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Desert Notebooks: A Road Map for the End of Time

Desert Notebooks: A Road Map for the End of Time

For fans of Robert Macfarlane or Elizabeth Rush, National Magazine Award winner and The Nation columnist Ben Ehrenreich layers climate science, mythologies, nature writing, and personal experiences into a stunning reckoning of our current moment and our all-too-human urge to grapple with apocalypse.

A book about the literal and figurative end of time and what that means for us as conscious beings, Desert Notebooks looks at how both the unprecedented pace of destruction to our environment and our increasingly unstable global socio-political institutions have led to an existential crisis orders of magnitude greater than any humankind has confronted before. As inhabitants of the Anthropocene what might some of our own histories tell us about how to grapple with apocalypse? And how might the geologies and ecologies of desert spaces inform how we see and act towards time?

Employing an elegant, discursive style that interweaves memoir with science writing, creation myths, and history, National Magazine Award winner and The Nation columnist Ben Ehrenreich uses the desolate landscape of the American desert —the main locales for the book are Joshua Tree and Las Vegas— as a springboard to examine how we formulate our concepts of time and what it means to confront the looming apocalypse. Desert Notebooks is a moving confrontation with Deep Time and a meditation on landscape in the face of climate change. Faced with an uncertain future, Ehrenreich argues there is comfort in reflecting on the role we humans have played in our own demise in the past. The difference is that this time the clock may finally be running out for good.

Titulo:Desert Notebooks: A Road Map for the End of Time
Idioma de edición:English
Tipo de formato:

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Acerca de Ben Ehrenreich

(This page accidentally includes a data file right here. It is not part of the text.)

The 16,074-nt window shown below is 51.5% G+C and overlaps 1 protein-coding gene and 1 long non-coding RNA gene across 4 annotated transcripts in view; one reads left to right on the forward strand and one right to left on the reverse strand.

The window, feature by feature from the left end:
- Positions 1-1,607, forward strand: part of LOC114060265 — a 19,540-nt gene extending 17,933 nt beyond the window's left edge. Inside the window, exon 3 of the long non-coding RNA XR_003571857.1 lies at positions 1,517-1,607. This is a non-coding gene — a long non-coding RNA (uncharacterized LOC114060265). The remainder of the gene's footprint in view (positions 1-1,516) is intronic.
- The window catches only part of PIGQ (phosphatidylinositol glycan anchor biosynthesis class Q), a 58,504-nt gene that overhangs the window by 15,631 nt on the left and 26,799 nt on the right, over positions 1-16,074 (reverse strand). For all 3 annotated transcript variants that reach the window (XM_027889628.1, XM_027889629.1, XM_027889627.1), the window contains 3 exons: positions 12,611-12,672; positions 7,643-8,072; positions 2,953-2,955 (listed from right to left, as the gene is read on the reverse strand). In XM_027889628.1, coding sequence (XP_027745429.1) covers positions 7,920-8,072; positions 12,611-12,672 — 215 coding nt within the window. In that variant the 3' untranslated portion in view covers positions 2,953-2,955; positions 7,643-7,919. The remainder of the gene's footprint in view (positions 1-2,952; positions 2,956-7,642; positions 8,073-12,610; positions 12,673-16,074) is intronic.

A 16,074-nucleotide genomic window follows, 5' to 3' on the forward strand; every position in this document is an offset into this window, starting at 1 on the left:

Ben Ehrenreich is an award-winning journalist and fiction writer. His fiction has been published in McSweeney's, Bomb, and Black Clock, among other publications. His novel, The Suitors, was published by Counterpoint in 2006 and received widespread critical attention. In 2011 City Lights Publishers brought out his novel Ether.

    Desert Notebooks: A Road Map for the End of Time Comentarios

  • Chris LaTray

    I have had an ongoing love affair with the deserts of the American Southwest for nearly two decades now and I take my reading related to it both seriously and critically. With DESERT NOTEBOOKS, Ben Eh...

  • Harvey

    If I could give this a ZERO star I would. Everything about this book and the author speak to what is wrong in our society today. The author resorts to calling people names when he doesn’t agree with...

  • Jessica

    DNF. Not at all what I hoped it would be. Hoped it would be ruminations on the grandeur or history or people of the desert, that might comfort and distract from 2020 news cycle and dreams of travel th...

  • Jim

    “The time is out of joint,” Hamlet declares after he’s kicked out of a Zoom meeting.Actually, he utters the famous line after a visit from his father’s ghost, but who among us hasn’t felt ti...

  • Christine

    I got this book because I love everything about the desert. Instead, all I got was the chaotic and random ravings and ruminations about everything that’s wrong with the world, without any new insigh...

  • Peter

    If you try to put this book in a box, you’re letting yourself down. Don’t do that.Equal parts outdoors narrative, meditation on the nature of writing and communication, and analysis of our shiftin...

  • Anne

    This book begins with a walk in a desert wash, and an owl. It ends much the same way. But in between is a vast exploration of time, of myth, of change, of place, of faith, of history, of life. The owl...

  • Chris Roberts

    Man adds to his infamy as a pariah walking among living things, the incomprehensibility of human as destroyer of self, planet,after earth inhabitable, unfathomable, pray to semi-gorgeous gods - regene...

  • Eugenie

    I enjoyed the author's ruminations upon his hikes in the desert in Joshua Tree National Park and how he brought in mythologies from many different traditions to reflect about the changing climate and ...

  • Karen Swiech

    First off: DNF. Secondly, while his writing proves the author’s erudition, it wasn’t exactly emotional, which was odd since it really seemed as though he has deep feelings, at least for the desert...

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